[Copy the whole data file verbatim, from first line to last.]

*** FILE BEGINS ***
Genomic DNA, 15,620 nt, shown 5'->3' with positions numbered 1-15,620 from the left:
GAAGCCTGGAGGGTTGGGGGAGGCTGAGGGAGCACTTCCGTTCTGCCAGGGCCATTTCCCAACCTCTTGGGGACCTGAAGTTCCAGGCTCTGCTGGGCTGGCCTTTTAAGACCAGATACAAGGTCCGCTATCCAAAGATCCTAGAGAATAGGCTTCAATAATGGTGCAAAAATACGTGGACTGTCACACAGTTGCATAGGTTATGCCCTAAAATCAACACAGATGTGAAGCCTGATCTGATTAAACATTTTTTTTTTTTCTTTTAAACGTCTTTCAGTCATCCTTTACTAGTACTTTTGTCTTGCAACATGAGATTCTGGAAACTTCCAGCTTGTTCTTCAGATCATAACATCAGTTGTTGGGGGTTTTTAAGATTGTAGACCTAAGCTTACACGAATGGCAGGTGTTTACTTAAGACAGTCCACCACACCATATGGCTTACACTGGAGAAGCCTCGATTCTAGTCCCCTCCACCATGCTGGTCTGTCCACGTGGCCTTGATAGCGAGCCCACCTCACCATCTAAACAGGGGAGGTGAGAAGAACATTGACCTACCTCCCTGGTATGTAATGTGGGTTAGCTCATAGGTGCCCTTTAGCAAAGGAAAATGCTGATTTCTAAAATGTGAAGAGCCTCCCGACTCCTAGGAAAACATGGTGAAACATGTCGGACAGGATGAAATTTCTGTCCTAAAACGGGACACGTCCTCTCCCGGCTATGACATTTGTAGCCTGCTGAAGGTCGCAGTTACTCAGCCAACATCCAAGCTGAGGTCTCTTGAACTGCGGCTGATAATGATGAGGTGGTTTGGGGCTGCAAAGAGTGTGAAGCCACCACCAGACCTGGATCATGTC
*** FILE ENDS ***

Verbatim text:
Genomic DNA, 15,620 nt, shown 5'->3' with positions numbered 1-15,620 from the left:
GAAGCCTGGAGGGTTGGGGGAGGCTGAGGGAGCACTTCCGTTCTGCCAGGGCCATTTCCCAACCTCTTGGGGACCTGAAGTTCCAGGCTCTGCTGGGCTGGCCTTTTAAGACCAGATACAAGGTCCGCTATCCAAAGATCCTAGAGAATAGGCTTCAATAATGGTGCAAAAATACGTGGACTGTCACACAGTTGCATAGGTTATGCCCTAAAATCAACACAGATGTGAAGCCTGATCTGATTAAACATTTTTTTTTTTTCTTTTAAACGTCTTTCAGTCATCCTTTACTAGTACTTTTGTCTTGCAACATGAGATTCTGGAAACTTCCAGCTTGTTCTTCAGATCATAACATCAGTTGTTGGGGGTTTTTAAGATTGTAGACCTAAGCTTACACGAATGGCAGGTGTTTACTTAAGACAGTCCACCACACCATATGGCTTACACTGGAGAAGCCTCGATTCTAGTCCCCTCCACCATGCTGGTCTGTCCACGTGGCCTTGATAGCGAGCCCACCTCACCATCTAAACAGGGGAGGTGAGAAGAACATTGACCTACCTCCCTGGTATGTAATGTGGGTTAGCTCATAGGTGCCCTTTAGCAAAGGAAAATGCTGATTTCTAAAATGTGAAGAGCCTCCCGACTCCTAGGAAAACATGGTGAAACATGTCGGACAGGATGAAATTTCTGTCCTAAAACGGGACACGTCCTCTCCCGGCTATGACATTTGTAGCCTGCTGAAGGTCGCAGTTACTCAGCCAACATCCAAGCTGAGGTCTCTTGAACTGCGGCTGATAATGATGAGGTGGTTTGGGGCTGCAAAGAGTGTGAAGCCACCACCAGACCTGGATCATGTC